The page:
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Fuel pump, switch and ignition

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  • Fuel System: Fuel pump, switch and ignition

    So I've read lots of threads about installing an electric fuel pump in place of the mechanical pump as well as using the electric pump just for cold starting if the vehicle (truck in my case) has been sitting for awhile. The consensus seems to be not to run an electric fuel pump while also using the mechanical fuel pump. I have also been told running the two together would not be an issue but many comments seem to oppose this.

    What I would like to do and maybe others have done this as well but I haven't read anything about it is I would like to install a toggle switch for the electric fuel pump but have it powered by the ignition switch. So the toggle switch would only have power when I turn the key in the ignition and even when there is power from the ignition I can turn off the electric pump with the added switch. This would ensure that even if I forgot to turn off the electric pump it would not run once I turned off the truck, thus making sure I didn't flood the carbs by accident. Does this make sense? Or maybe this is how everyone wires their switches?

  • #2
    My 62 Champ Electric pump is wired that way. I only use it a few
    times a year.

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    • #3
      By all means wire it through the ign switch. You can then add a momentary or toggle switch in the hot wire, so it will run only when you are certain you want it on.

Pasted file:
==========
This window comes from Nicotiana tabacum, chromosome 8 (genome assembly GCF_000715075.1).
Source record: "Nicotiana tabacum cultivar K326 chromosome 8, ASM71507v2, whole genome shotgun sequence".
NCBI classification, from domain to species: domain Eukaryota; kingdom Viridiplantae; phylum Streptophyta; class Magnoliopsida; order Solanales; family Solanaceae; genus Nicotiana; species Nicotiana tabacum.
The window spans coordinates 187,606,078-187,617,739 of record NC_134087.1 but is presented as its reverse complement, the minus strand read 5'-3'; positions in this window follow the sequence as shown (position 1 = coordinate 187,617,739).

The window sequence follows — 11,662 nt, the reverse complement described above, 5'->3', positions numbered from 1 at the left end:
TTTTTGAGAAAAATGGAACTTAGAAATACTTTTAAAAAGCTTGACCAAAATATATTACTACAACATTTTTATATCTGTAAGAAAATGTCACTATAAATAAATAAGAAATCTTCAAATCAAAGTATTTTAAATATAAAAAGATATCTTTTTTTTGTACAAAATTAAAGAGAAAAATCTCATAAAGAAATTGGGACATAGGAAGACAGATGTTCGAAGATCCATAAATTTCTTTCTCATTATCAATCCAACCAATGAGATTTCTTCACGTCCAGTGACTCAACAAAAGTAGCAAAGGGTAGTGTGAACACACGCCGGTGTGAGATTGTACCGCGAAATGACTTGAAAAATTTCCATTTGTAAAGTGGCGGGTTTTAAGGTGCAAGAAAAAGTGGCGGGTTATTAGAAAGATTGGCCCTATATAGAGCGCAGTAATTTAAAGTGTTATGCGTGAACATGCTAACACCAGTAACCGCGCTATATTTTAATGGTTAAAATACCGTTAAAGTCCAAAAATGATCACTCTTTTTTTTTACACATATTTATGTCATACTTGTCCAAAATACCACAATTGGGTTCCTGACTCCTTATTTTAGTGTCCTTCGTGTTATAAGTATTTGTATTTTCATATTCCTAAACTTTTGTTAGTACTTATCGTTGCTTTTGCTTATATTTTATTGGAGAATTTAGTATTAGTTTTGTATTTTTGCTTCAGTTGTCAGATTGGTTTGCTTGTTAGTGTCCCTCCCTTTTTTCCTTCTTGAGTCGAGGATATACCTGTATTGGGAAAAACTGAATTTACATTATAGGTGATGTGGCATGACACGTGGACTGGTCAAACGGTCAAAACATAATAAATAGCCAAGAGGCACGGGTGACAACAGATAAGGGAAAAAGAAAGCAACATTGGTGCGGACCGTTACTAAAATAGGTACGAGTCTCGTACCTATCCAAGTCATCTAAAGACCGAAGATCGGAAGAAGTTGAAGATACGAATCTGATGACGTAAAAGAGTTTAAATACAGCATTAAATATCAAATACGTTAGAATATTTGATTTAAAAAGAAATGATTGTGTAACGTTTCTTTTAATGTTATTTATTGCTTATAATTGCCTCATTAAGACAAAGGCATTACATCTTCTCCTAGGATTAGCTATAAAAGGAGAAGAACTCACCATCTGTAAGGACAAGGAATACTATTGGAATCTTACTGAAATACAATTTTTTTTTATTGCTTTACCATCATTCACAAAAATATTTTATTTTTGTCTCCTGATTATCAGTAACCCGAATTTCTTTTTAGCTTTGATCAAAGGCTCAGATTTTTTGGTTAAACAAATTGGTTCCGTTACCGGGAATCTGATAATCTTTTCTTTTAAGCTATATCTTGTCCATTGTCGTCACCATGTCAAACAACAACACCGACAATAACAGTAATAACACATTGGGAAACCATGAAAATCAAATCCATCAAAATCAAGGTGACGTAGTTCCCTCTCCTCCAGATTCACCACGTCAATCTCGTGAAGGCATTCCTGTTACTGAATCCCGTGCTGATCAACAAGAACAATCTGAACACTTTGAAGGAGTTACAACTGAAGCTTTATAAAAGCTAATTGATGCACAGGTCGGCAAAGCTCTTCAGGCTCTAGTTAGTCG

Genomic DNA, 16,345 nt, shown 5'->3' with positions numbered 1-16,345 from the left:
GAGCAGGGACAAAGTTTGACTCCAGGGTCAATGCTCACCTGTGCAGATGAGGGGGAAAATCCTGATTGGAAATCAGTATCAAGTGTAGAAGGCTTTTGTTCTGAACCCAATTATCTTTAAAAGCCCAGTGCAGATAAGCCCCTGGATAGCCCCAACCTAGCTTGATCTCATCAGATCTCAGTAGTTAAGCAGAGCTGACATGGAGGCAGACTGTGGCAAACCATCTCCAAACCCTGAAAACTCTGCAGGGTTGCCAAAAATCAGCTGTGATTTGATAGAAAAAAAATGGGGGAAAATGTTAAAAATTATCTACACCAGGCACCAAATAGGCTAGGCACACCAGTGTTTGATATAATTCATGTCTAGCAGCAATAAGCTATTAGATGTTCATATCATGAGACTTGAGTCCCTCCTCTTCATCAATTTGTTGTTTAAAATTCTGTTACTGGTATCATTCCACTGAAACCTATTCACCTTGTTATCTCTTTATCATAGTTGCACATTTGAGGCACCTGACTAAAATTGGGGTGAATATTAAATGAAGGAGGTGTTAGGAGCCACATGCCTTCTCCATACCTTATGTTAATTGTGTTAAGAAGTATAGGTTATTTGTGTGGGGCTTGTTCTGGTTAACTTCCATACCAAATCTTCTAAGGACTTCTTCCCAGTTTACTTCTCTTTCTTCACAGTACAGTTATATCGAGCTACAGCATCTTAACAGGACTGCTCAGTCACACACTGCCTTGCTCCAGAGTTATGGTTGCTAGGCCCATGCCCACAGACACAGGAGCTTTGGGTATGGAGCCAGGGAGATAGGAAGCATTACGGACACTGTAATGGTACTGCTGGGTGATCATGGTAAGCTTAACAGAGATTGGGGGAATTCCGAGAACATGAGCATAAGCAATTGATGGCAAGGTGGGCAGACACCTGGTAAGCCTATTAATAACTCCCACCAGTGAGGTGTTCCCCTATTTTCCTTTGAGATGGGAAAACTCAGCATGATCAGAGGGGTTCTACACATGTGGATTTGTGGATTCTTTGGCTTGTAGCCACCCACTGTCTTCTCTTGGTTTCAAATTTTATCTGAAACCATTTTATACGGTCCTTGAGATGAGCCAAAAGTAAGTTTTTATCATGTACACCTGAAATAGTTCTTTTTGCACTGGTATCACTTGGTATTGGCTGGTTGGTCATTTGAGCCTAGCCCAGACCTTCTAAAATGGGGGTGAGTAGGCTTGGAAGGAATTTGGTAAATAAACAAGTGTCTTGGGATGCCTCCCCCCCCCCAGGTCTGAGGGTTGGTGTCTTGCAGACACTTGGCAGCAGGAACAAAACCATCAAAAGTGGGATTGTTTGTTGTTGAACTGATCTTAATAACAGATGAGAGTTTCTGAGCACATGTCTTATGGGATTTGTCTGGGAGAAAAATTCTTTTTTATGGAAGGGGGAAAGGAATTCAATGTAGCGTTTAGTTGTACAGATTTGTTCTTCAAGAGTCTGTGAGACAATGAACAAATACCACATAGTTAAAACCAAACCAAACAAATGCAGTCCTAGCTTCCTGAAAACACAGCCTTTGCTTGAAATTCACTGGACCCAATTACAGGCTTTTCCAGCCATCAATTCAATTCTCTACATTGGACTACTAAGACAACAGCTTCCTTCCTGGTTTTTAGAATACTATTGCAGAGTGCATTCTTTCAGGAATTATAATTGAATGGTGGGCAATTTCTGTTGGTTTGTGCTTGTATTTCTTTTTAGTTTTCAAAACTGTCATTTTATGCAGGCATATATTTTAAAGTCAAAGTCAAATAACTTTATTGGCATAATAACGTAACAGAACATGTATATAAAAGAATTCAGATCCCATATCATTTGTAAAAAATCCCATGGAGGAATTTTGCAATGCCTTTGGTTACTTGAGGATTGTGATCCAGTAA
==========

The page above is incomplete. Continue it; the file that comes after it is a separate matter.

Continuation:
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      • #4
        Do not wire it to ign. terminal. They are great for 'priming' a car that has set for a Minnesota winter (for-freakin-ever!) If you wire it to the ign terminal you need switch on to run the pump and the time it takes to prime the mech fuel pump and carb could be enough time to burn the ign points. Don't use a vane type pump-they are cheap but not self priming. Remember a filter up-stream from the pump. If you convert and remove mech, pump, use a safety switch in case of accident. Wire the elec fuel pump to acc. circuit so you can switch ign switch to acc to 'prime' it if it has set for more than a few days. Be sure to fuse it.

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        • #5
          Originally posted by Jeffry Cassel View Post
          Do not wire it to ign. terminal. They are great for 'priming' a car that has set for a Minnesota winter (for-freakin-ever!) If you wire it to the ign terminal you need switch on to run the pump and the time it takes to prime the mech fuel pump and carb could be enough time to burn the ign points.
          This makes no sense to me. I have had both mechanically fuel injected and carburetted cars with electric fuel pumps. In both cases, when cold, I turn the ignition switch to the first position to engage the electric fuel pump, wait 10 or 15 seconds to prime the system and then turn the ignition over to engage the starter. How is that different from what I am proposing? I have never burnt out any points and the starting instructions for these cars is exactly as I describe it. I have a gear driven pump and have filters before the pump and before the carbs as well as an in-line fuse. The mechanical pump would stay in place.